Test Tip Be sure you understand that entitlement programs represent the largest portion of uncontrollable spending in the federal budget. Entitlements thus represent a formidable barrier to achieving a balanced budget.
Federal Expenditures Borrowing – The federal debt now exceeds $18 trillion. – Approximately 8 to 10% of all federal expenditures go to paying interest on the debt. – It is important to note that the amount of money spent servicing the debt depends on interest rates. – If interest rates rise, then the amount required to service the debt will also rise.
Federal Expenditures Discretionary Spending – Discretionary spending programs are not required by law. – Defense, education, agriculture, highways, research grants, and government operations are all examples of discretionary programs. – Defense currently accounts for approximately 20% of the total federal budget
The Budgetary Process The President and the Budget – The president initiates the budget process by submitting a proposed budget to Congress. – The Office of Management and Budget (OMB) has the primary responsibility for preparing the federal budget. – The budget reflects the priorities and goals of the president’s policy agenda.
The Budgetary Process Congress and the Budget – The Congressional Budget and Impoundment Control Act of 1974. Designed to reform the congressional budgetary process and regain power previously lost to the executive branch. Created a fixed budget calendar. Established a budget committee in each house of Congress. Created the Congressional Budget Office (CBO) to advise Congress by forecasting revenues and evaluating the probably consequences of budget decisions.
The Budgetary Process Congress and the Budget – The president’s budget is sent to both the house and Senate Appropriations Committees, which hold hearing on key items. – All tax proposals are referred to the House Ways and Means Committee and to the Senate Finance Committee. – Congress is required to pass thirteen appropriations bills by the beginning of the federal governments fiscal year on October 1.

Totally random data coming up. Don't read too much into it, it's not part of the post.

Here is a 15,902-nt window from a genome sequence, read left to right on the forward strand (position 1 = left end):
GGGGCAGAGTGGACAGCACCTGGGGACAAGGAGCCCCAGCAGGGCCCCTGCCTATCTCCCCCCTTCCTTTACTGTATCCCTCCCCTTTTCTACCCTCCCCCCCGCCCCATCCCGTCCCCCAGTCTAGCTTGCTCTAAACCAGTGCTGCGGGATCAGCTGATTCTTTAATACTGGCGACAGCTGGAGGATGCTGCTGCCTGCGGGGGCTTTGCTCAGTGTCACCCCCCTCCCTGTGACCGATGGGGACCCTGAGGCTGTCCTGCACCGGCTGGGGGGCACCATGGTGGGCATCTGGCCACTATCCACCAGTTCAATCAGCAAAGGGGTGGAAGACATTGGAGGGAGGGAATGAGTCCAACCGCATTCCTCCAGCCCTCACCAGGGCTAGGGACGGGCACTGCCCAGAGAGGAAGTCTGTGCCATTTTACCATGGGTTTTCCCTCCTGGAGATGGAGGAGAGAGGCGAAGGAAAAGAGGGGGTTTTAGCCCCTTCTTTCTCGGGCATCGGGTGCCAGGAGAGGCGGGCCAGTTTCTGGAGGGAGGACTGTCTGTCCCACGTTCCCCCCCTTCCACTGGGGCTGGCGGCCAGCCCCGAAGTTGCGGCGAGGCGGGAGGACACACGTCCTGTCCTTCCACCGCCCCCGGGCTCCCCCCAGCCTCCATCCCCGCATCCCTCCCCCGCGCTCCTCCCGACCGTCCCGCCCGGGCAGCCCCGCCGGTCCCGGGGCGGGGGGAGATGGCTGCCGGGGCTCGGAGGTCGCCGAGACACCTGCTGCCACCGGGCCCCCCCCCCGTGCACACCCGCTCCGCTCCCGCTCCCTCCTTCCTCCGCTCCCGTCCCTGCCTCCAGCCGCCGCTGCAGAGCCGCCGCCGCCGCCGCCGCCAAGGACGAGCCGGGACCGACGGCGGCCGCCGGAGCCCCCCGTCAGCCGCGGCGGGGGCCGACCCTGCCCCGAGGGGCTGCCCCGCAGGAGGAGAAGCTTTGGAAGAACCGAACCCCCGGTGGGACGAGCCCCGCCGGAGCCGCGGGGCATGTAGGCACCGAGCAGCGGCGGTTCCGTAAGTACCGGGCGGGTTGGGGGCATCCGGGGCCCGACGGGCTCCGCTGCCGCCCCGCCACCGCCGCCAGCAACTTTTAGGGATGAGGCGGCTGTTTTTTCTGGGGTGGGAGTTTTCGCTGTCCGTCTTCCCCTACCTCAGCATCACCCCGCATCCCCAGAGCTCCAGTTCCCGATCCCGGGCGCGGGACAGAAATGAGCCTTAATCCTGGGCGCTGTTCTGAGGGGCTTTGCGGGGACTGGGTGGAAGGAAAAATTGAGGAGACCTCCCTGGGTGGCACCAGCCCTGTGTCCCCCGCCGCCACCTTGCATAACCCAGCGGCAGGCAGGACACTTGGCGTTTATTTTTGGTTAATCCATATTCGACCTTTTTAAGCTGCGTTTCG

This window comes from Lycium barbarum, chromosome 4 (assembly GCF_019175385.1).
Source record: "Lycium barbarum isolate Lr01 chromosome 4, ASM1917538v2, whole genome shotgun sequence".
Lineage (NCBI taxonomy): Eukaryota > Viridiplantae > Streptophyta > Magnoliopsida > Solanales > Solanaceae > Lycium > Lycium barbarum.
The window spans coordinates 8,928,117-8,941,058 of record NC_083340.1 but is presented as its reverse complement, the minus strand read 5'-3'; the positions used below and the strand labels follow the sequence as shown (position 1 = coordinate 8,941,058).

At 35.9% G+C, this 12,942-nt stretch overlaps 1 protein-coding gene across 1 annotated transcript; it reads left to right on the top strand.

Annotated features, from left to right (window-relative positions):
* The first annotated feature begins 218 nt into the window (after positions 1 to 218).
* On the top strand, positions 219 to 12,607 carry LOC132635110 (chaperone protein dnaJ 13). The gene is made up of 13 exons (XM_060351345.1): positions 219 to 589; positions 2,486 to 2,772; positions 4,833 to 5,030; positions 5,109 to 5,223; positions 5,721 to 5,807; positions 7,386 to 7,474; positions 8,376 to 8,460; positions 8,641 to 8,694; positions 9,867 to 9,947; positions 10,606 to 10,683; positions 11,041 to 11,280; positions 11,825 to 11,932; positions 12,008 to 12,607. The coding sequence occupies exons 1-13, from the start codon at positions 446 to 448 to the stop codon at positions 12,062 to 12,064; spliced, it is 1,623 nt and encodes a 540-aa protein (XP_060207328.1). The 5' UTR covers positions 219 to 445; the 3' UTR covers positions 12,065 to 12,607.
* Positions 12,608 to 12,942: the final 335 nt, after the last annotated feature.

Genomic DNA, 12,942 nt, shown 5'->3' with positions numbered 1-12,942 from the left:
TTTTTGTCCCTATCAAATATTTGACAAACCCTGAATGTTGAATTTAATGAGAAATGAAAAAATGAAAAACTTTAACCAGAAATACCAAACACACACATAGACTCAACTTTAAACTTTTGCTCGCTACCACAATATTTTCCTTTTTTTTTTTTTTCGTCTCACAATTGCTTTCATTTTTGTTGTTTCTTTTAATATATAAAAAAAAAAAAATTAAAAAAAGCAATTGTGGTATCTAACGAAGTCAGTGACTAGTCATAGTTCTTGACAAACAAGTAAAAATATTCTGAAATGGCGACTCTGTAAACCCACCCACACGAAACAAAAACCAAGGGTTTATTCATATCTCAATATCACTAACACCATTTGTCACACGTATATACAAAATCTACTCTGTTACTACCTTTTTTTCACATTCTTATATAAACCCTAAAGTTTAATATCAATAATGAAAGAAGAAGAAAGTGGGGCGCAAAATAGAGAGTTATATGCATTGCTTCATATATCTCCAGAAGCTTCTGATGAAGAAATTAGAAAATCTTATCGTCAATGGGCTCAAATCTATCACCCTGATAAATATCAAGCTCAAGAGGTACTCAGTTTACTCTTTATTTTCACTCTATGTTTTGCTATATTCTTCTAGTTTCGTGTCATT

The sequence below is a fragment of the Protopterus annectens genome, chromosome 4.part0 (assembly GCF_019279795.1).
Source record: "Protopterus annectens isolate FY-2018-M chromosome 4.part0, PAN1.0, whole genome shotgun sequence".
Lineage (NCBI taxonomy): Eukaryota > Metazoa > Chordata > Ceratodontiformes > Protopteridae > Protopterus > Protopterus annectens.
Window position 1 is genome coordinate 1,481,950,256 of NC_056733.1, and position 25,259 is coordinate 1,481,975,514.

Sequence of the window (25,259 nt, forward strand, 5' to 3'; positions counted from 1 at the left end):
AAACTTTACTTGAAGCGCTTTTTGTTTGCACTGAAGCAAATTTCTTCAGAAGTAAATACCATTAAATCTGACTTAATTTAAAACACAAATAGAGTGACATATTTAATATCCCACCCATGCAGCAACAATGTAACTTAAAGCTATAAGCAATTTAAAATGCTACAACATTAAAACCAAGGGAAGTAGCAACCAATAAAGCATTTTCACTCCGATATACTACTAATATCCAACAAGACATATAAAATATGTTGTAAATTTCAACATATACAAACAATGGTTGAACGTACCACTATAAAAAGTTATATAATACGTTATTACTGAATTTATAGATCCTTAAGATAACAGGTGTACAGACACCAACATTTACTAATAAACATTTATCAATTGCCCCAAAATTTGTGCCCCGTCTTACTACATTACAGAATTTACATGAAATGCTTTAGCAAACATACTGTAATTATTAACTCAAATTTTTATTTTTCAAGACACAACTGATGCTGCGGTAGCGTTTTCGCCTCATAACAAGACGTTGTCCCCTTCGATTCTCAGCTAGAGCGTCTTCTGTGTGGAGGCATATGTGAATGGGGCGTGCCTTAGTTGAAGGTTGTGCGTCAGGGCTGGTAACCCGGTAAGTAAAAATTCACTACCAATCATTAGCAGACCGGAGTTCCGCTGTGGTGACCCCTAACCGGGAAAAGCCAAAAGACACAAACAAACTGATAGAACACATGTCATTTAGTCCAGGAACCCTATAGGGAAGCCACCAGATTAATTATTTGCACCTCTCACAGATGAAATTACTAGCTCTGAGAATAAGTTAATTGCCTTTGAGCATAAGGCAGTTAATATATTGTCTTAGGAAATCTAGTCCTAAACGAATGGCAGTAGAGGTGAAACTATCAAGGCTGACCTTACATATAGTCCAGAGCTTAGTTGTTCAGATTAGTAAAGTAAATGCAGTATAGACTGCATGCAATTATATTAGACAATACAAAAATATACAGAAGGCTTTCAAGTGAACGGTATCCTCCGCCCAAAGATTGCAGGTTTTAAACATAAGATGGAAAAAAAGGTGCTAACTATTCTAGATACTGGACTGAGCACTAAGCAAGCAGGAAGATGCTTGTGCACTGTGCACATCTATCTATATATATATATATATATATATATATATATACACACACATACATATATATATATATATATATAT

The Budgetary Process Budget Barriers to Achieving a Balanced Budget – Entitlement programs now account for over 60% of the total federal budget. – This limits what the president and Congress can do to achieve a balanced budget. – Federal Agencies assume that their annual budgets will increase by a small amount each year. – This process of small but regular increases is called incrementalims. – Because it is built into the budgetary process, it is very difficult to make spending cuts. – The fragmented federal system enables interest groups to successfully resist tax increases and defend favored programs.
The Budgetary Process Consequences of Budget Deficits – Budget deficits require huge interest payments. – In 20013, the federal government paid $249 billion just to service the debt. – Budget deficits will place a heavy burden on future generations. – Budget deficits make it difficult to fully fund key policy goals.
The Budgetary Process Background – Franklin D. Roosevelt signed the Social Security Act into law in 1935. – In 1965, Congress added Medicare to the Social Security program. – Medicare is designed to assist the elderly with medical costs. – Social Security and Medicare are the most expensive programs in the federal budget. – Along with Medicaid, they currently comprise approximately 44% of all federal expenditures.
Test Tip AP U.S. Government and Politics exams have thus far not devoted any multiple-choice or free response questions to foreign policy and national security. In contrast, they have devoted a number of questions to Social Security. It is very important for you to study the demographic forces that are combining to threaten the solvency of the Social Security system.